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The Perfect Mom

Updated: Jan 4

Growing up, I lived in the suburbs of Santa Clara, a small city in the Bay Area, and I went to private Catholic School from Kindergarten to high school. I did all the after school activities and had all the typical experiences that one would expect; sports, dance, decathlon club, student council. Nothing was out of the ordinary and everything I set my mind to, I achieved. I was granted a huge amount of privilege that wasn't apparent to me until my adult years and, as I reflect on this privilege now, I realize that it actually set me up to fail as a mom because I never truly experienced the feeling of failure until I became one.

My son, now two years old, is growing and changing every day, and I can remember his newborn days like it was yesterday. I hated to admit it then, but I felt like I was drowning. I needed to ask for help but I didn’t know how. I had intense self-doubt as a new mom and turned to self-blaming and shame for not being the perfect mom I saw glamorized on social media. I would think to myself, “you’ve wanted this your whole life, just be grateful.” The feelings would come and go during the first months of his life and so I never took it seriously. But I continued having feelings of heaviness and cried everyday. I wasn’t able to recognize it at the time, but I was having symptoms of postpartum anxiety (PPA) and postpartum depression (PPD). Motherhood felt like a dark cloud. I was hypnotized by the idea of what a “mother” should be and look like. Comparing myself to others was stealing my joy and it took over my natural motherhood intuition.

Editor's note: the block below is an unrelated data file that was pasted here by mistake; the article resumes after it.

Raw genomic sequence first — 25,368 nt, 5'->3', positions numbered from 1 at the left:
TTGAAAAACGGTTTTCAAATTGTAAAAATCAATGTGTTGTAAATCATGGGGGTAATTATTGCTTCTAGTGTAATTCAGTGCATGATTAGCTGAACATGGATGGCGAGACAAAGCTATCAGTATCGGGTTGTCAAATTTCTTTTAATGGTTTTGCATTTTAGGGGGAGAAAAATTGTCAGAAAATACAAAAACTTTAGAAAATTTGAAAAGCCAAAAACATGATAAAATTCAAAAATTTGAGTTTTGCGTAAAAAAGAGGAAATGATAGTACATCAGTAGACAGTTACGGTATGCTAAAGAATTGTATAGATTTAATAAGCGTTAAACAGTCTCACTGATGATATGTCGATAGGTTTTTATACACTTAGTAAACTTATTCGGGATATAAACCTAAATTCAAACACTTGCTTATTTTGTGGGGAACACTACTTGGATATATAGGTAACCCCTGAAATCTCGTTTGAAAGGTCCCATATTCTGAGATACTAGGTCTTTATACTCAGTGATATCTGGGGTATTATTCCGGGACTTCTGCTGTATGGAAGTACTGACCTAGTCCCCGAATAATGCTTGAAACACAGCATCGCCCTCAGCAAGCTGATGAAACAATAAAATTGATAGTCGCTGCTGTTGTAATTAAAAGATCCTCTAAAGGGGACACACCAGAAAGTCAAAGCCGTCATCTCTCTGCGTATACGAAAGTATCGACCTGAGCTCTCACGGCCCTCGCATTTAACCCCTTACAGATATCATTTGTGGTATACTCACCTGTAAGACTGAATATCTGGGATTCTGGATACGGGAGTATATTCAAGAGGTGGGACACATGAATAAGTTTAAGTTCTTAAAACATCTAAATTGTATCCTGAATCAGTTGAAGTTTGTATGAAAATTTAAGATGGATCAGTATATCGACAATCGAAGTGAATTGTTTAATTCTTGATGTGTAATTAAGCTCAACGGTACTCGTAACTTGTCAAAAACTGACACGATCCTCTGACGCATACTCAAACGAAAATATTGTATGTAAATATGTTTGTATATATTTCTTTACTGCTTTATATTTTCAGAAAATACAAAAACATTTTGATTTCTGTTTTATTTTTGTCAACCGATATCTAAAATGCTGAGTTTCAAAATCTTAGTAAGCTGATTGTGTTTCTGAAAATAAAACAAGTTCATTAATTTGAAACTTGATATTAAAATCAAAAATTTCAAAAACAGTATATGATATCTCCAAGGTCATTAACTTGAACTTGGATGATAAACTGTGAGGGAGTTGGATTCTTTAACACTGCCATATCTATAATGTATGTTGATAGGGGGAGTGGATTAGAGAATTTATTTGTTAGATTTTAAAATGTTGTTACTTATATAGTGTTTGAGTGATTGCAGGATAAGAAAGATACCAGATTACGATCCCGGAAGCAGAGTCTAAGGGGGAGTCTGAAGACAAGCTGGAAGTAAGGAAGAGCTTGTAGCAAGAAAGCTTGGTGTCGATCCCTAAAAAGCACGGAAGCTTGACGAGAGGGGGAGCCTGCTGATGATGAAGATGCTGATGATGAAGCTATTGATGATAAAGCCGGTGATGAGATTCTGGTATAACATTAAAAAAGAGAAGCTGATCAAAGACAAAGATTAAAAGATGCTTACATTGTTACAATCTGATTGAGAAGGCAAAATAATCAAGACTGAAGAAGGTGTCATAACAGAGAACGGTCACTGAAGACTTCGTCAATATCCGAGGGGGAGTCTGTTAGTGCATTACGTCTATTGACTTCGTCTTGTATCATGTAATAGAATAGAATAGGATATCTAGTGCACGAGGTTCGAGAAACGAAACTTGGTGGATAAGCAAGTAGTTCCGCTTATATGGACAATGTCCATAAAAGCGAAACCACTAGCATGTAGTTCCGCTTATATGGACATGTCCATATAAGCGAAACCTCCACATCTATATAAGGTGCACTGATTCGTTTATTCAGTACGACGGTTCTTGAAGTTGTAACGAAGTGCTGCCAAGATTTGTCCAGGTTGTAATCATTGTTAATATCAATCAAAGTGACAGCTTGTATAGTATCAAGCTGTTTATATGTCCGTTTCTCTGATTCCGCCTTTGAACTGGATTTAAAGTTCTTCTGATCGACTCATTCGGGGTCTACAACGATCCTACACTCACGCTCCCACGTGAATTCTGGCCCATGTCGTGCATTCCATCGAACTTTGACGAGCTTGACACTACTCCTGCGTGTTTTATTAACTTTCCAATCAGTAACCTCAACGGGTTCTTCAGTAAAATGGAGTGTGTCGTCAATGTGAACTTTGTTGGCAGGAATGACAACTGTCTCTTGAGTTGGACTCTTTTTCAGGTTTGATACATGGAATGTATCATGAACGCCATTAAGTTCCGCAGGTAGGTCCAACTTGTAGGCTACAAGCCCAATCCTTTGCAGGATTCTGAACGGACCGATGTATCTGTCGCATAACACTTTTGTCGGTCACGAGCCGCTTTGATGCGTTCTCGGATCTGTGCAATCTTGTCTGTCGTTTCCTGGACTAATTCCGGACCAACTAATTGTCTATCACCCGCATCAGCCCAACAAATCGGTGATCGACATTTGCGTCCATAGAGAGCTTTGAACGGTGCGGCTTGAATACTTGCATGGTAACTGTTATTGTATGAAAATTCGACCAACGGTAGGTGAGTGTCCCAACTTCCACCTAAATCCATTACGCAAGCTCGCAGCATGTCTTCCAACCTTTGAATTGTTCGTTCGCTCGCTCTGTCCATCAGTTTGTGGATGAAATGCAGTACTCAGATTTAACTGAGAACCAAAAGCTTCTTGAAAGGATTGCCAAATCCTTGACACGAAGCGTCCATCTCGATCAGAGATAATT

My husband could see I was struggling and he was an amazing support system to get me out of my darkness. He took over parenting and household responsibilities when I couldn’t, and simply sat with me as I cried. One day, while we were on a family walk, I broke down and I finally realized that I didn’t want to feel like this anymore. That day, I reached out to my outside support system for help - a few mothers with children the same age as my son, as well as Suzanne, my good friend turned colleague here at Family Tree Wellness. She directed me towards the Adjusting to Motherhood Support Group. I was used to being a strong friend and support system for others, but realized that especially in this moment, I needed to follow my own advice to seek out and accept help.

Throughout my life, working through failure wasn’t modeled for me, and feelings and emotions weren’t normal to process or express. As an adult, this led me to fear failure and reject vulnerability. I could easily look at my upbringing as the cause of all this; however, I do not blame my parents in any way. I realize that I learned about emotions from them, but they learned about emotions from their upbringing. Legacy burdens. It’s what we carry from our ancestors. As a second generation Asian American, I have lived in the United States my whole life and grew up with a mix of both collectivist ideals, doing what’s best for the collective group (my family) , and also individualist ideals, being more motivated by personal goals and objectives. This push-pull feeling was never more apparent than when I became a mother and realized what kind of mother I ultimately wanted to be. The beauty in this realization is this: I can choose to write my own narrative moving forward and also be open and humble to getting help that I need with absolutely no shame or guilt.